Figure 4: Examples of Detroit’s cityscape. Photo by Kate Bordine Summer 2011 Typically buildings in Detroit found on most city blocks. A potential resource for mining industrial materials for repurpose.
This project is designed for the greater good and is by a called for action by socially responsible consumerist. Through participating in a conversation that is initiated by wearing my jewelry, individuals will be able to form their voice that is supported by a robust perspective.
Figure 5: Concept Illustration (Visual Understanding) by Kate Bordine, Perception is the input that drives an interpretation which eventually outputs an opinion.
The success of this project lies in the support of the citizens of Detroit. The citizens are the motivation that drives the image of the city and promote the future of Detroit in a positive trajectory. Empowering the voice of the individual through an object will solidify a sustainable relationship.
A campaign will be developed to represent the concept of the collection to better communicate the cause by way of a press kit for media use. The jewelry designs are objectified visual metaphors that capture the foundations of what built the city of Detroit, Michigan. Through this jewelry collection and the process considers the triple bottom line-people, planet, and profit to connect consumerist to something larger than themselves. In this quote by Sol Lewitt, “all of the planning and decisions are made beforehand and the execution is a perfunctory affair. The idea becomes a machine that makes the art.” Perhaps this is a business model that can be use in other cities.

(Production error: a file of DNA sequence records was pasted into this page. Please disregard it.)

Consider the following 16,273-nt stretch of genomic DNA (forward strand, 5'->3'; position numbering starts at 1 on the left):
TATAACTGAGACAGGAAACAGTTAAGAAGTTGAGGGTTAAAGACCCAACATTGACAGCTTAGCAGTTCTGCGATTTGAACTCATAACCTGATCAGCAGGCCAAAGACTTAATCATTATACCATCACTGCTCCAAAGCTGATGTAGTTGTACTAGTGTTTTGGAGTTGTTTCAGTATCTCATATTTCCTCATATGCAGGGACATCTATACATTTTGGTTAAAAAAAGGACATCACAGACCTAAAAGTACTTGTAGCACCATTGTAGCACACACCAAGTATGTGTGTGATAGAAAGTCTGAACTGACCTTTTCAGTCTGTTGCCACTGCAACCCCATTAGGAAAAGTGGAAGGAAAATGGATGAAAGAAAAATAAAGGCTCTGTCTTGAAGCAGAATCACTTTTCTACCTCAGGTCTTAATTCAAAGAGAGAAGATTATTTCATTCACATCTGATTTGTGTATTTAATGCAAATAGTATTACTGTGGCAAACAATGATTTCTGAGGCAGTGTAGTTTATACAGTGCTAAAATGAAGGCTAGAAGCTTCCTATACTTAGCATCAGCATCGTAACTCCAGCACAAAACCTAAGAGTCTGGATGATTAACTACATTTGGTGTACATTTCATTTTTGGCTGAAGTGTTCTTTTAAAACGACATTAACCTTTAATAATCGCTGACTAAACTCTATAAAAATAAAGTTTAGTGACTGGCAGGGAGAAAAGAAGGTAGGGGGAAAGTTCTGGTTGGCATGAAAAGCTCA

Figure 6: Illustration of a Concept by Kate Bordine, Adopted from Knox, Paul (2009: 27) Reaction how to build a sustainable brand that considers all the above. The interdependencies are illustrated and how they can both conflict and reinforce each other.
“Paragraphs on Conceptual Art”, Artforum, June 1967
Kotler, Philip, and Gary Armstrong. 1993. Marketing: an introduction. Englewood Cliffs, N.J.: Prentice Hall.
Margolin, Victor, and Richard Buchanan. 1995. The idea of design: a Design issues reader. Cambridge, Mass: MIT Press.
Kotler, P. (1972) “What consumerism means for marketers”, Harvard Business Review 50(3), 48-57